Still, some researchers insist that treatment can work. In the 1990s, for example, Edward Gondolf, now a professor emeritus at the Indiana University of Pennsylvania, followed hundreds of abusers as they entered intervention, a four-month to one-year course of weekly group counseling. Four years later, he and colleagues declared success, citing rates of re-assault as low as 10 percent in a given year.

“There is hope!” Michigan State psychologist Cris Sullivan wrote in an email, citing Gondolf's work. But in recent years, the Gondolf study has been excluded from major policy reports, discounted because of methodological flaws and a rosy interpretation of the data. His final figures did not include drop-outs, for example, about 50 percent of the starting population. And when all assaults were factored in, across all four years, the recidivism rate jumps to near 50 percent.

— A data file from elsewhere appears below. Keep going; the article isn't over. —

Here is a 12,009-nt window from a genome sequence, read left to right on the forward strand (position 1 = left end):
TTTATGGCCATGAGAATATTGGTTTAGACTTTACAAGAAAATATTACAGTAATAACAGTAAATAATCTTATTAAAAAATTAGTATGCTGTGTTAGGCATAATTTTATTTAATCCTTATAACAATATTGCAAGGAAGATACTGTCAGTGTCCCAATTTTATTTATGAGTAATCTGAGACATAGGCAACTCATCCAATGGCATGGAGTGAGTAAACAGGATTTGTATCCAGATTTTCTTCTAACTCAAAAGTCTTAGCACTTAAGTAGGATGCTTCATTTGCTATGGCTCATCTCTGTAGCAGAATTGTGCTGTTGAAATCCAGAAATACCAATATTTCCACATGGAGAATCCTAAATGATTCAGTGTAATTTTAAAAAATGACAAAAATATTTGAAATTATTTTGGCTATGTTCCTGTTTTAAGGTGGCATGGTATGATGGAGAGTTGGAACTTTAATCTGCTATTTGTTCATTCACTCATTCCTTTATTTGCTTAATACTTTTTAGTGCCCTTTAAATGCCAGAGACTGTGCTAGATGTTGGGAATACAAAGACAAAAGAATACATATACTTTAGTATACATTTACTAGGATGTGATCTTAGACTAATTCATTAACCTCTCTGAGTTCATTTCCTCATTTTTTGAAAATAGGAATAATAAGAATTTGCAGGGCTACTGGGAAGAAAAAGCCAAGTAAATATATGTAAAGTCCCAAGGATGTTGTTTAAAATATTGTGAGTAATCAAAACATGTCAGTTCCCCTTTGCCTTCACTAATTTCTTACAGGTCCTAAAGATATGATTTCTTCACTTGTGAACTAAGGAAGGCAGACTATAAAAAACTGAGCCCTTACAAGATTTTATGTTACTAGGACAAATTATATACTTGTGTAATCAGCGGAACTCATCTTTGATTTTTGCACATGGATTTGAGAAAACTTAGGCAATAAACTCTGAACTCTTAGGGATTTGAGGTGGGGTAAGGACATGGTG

That’s consistent with most other studies. In 2003, for example, the National Institute of Justice, the research arm of the federal Justice Department, found that intervention programs have “little to no impact on reoffending." They also “do not change batterers' attitudes.” Even worse, according to an NIJ update in 2009, some programs actually seem to make abusers more likely to abuse.

All of which pulls researchers back to a question that has confounded them for decades: what’s the root cause of domestic violence? They have been able to develop a strong list of “risk factors,” but most of them are as nestled as a pile of pick-up sticks.

Many abusers were themselves abused or witnessed abuse. Many were forged by a bonfire of social disadvantages, including poverty and poor education. Many were drunk or high during the abuse itself. And yet none of these factors explain much.